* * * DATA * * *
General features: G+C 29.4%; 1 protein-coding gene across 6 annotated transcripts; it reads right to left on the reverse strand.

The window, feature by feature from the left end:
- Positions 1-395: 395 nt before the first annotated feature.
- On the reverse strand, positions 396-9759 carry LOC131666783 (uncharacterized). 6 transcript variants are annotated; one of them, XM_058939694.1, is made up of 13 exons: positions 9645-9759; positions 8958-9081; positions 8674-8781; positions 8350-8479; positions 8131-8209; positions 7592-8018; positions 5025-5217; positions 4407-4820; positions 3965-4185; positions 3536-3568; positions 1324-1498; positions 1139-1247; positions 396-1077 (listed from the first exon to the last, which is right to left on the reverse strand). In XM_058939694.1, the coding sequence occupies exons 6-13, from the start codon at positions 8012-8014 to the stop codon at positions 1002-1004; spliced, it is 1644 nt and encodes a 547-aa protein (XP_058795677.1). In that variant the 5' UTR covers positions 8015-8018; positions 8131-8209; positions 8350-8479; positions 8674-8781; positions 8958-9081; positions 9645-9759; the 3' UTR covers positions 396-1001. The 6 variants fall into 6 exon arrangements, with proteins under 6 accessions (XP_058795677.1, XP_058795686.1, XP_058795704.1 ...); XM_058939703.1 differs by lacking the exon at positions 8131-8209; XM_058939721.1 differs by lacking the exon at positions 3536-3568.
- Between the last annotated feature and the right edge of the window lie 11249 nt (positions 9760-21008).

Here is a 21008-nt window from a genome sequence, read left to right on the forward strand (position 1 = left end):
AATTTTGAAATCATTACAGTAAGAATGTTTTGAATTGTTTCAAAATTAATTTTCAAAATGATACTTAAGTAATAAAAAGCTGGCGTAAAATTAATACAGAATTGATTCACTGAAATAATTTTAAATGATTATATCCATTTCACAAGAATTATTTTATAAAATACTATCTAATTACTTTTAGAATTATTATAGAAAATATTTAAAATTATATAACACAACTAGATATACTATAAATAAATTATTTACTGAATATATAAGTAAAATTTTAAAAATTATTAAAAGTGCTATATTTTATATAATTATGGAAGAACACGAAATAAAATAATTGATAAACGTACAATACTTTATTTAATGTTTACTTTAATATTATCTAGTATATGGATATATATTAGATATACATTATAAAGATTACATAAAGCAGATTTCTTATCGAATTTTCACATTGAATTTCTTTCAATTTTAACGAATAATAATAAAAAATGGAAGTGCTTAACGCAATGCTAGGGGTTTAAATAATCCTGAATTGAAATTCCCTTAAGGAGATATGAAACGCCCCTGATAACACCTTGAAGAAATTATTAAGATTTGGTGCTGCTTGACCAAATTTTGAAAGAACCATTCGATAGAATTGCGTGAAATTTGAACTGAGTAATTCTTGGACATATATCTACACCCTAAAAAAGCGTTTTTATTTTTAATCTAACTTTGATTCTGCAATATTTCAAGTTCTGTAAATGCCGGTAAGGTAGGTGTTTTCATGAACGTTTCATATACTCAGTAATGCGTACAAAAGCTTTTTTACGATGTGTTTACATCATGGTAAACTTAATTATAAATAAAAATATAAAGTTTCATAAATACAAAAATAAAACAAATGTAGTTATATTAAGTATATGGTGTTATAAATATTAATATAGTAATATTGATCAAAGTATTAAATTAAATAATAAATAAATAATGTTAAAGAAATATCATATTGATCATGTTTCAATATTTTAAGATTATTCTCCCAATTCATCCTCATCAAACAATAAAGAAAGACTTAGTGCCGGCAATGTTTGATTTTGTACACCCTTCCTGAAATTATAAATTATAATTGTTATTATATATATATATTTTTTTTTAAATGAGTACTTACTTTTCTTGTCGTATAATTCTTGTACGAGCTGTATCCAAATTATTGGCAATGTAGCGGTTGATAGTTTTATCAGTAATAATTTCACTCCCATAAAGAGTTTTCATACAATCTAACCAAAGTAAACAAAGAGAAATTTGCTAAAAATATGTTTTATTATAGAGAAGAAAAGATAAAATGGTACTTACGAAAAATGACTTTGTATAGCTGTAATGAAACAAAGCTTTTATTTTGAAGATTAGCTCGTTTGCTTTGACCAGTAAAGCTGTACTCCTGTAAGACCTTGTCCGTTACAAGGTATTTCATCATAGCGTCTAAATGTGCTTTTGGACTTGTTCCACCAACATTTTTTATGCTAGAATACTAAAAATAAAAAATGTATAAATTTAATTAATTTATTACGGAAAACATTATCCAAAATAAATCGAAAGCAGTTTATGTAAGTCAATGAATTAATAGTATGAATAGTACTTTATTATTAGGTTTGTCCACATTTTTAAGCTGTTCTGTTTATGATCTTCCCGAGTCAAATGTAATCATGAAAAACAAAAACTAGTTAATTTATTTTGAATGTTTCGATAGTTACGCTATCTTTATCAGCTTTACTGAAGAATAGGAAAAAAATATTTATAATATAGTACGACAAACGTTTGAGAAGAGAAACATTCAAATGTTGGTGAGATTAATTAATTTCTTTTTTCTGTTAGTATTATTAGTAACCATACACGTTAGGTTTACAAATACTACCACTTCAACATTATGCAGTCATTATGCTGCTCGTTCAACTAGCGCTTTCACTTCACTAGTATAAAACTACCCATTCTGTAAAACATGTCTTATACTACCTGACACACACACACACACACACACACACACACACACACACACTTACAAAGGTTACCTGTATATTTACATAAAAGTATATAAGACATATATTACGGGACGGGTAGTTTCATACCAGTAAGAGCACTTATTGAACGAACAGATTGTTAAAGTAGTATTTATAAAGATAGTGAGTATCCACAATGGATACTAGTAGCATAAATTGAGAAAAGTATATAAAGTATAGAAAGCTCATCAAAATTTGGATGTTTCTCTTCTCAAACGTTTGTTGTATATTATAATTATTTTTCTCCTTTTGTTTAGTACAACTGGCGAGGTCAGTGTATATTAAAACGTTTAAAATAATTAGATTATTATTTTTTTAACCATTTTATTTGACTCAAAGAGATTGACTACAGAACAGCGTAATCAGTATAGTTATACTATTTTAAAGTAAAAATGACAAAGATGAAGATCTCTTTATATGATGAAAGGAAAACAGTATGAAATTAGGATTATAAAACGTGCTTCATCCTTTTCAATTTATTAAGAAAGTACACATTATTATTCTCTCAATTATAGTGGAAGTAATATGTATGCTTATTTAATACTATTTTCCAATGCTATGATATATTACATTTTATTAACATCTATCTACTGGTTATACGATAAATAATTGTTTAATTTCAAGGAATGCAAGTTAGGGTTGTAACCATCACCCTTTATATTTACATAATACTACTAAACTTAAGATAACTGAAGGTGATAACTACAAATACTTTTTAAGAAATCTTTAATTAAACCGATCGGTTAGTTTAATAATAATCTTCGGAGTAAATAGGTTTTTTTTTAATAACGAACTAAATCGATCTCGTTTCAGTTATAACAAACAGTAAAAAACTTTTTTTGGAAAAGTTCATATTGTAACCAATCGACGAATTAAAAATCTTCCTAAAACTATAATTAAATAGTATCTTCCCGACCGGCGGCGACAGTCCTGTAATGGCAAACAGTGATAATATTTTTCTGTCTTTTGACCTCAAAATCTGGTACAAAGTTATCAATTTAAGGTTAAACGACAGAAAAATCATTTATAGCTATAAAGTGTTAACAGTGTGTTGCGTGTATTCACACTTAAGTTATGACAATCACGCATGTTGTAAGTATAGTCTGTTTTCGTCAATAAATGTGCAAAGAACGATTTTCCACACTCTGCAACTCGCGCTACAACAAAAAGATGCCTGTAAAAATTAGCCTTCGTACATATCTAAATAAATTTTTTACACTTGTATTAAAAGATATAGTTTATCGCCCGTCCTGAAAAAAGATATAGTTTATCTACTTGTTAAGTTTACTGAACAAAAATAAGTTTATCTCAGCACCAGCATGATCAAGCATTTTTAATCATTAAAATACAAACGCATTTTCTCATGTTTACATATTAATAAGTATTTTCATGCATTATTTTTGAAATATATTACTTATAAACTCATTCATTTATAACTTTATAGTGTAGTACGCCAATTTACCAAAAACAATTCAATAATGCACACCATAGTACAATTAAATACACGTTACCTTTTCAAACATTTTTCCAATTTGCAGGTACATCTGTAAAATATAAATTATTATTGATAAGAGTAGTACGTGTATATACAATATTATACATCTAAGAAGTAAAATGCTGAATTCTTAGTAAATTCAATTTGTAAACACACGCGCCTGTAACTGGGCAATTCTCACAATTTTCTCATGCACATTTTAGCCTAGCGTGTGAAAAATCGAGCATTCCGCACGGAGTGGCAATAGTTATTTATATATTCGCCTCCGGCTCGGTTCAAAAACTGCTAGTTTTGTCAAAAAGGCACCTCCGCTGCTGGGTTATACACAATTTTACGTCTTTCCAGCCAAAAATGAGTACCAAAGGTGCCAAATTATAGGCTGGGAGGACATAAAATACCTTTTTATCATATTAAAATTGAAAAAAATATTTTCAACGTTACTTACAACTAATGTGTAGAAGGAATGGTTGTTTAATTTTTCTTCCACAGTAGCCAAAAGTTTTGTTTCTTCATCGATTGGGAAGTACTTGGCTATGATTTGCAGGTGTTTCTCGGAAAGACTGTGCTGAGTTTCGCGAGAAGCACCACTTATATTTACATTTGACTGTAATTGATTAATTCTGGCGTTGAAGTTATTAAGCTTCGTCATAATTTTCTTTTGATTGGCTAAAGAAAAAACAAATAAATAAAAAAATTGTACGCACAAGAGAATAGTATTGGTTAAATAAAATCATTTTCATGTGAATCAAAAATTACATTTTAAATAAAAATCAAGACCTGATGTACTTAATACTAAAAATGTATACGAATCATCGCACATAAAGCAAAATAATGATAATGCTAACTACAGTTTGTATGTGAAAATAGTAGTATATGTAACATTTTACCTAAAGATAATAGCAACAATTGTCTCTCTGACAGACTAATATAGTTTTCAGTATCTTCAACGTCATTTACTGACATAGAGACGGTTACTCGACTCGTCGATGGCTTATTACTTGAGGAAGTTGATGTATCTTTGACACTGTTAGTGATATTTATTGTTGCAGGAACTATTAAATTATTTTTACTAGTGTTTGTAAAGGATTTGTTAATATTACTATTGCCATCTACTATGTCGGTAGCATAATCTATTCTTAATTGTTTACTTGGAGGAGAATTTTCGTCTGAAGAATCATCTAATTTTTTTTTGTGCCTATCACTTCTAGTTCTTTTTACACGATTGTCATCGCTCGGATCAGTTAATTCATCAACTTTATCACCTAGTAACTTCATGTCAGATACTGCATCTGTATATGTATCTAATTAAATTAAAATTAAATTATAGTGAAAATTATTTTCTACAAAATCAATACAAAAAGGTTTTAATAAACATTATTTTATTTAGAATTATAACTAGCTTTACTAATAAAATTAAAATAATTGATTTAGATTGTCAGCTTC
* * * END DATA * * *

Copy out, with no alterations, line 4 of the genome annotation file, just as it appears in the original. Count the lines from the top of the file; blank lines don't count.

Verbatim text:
- On the reverse strand, positions 396-9759 carry LOC131666783 (uncharacterized). 6 transcript variants are annotated; one of them, XM_058939694.1, is made up of 13 exons: positions 9645-9759; positions 8958-9081; positions 8674-8781; positions 8350-8479; positions 8131-8209; positions 7592-8018; positions 5025-5217; positions 4407-4820; positions 3965-4185; positions 3536-3568; positions 1324-1498; positions 1139-1247; positions 396-1077 (listed from the first exon to the last, which is right to left on the reverse strand). In XM_058939694.1, the coding sequence occupies exons 6-13, from the start codon at positions 8012-8014 to the stop codon at positions 1002-1004; spliced, it is 1644 nt and encodes a 547-aa protein (XP_058795677.1). In that variant the 5' UTR covers positions 8015-8018; positions 8131-8209; positions 8350-8479; positions 8674-8781; positions 8958-9081; positions 9645-9759; the 3' UTR covers positions 396-1001. The 6 variants fall into 6 exon arrangements, with proteins under 6 accessions (XP_058795677.1, XP_058795686.1, XP_058795704.1 ...); XM_058939703.1 differs by lacking the exon at positions 8131-8209; XM_058939721.1 differs by lacking the exon at positions 3536-3568.